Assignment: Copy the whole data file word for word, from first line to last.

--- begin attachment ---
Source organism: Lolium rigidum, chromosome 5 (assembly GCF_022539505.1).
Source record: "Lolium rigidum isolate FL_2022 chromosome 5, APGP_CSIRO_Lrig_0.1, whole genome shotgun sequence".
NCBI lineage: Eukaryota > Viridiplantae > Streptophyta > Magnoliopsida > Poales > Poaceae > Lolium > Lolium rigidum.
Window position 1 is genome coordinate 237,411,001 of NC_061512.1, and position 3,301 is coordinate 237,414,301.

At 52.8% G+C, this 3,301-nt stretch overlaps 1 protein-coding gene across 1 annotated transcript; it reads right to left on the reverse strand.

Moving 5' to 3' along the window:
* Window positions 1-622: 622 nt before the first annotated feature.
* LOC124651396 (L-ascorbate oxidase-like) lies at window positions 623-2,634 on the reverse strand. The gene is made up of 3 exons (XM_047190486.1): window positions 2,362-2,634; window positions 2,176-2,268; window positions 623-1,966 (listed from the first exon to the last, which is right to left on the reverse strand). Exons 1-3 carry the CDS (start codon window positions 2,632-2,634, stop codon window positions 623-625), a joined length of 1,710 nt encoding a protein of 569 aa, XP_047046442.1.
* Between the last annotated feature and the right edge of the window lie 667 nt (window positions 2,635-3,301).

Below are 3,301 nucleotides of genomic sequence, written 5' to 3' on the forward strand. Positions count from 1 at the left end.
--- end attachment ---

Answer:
Source organism: Lolium rigidum, chromosome 5 (assembly GCF_022539505.1).
Source record: "Lolium rigidum isolate FL_2022 chromosome 5, APGP_CSIRO_Lrig_0.1, whole genome shotgun sequence".
NCBI lineage: Eukaryota > Viridiplantae > Streptophyta > Magnoliopsida > Poales > Poaceae > Lolium > Lolium rigidum.
Window position 1 is genome coordinate 237,411,001 of NC_061512.1, and position 3,301 is coordinate 237,414,301.

At 52.8% G+C, this 3,301-nt stretch overlaps 1 protein-coding gene across 1 annotated transcript; it reads right to left on the reverse strand.

Moving 5' to 3' along the window:
* Window positions 1-622: 622 nt before the first annotated feature.
* LOC124651396 (L-ascorbate oxidase-like) lies at window positions 623-2,634 on the reverse strand. The gene is made up of 3 exons (XM_047190486.1): window positions 2,362-2,634; window positions 2,176-2,268; window positions 623-1,966 (listed from the first exon to the last, which is right to left on the reverse strand). Exons 1-3 carry the CDS (start codon window positions 2,632-2,634, stop codon window positions 623-625), a joined length of 1,710 nt encoding a protein of 569 aa, XP_047046442.1.
* Between the last annotated feature and the right edge of the window lie 667 nt (window positions 2,635-3,301).

Below are 3,301 nucleotides of genomic sequence, written 5' to 3' on the forward strand. Positions count from 1 at the left end.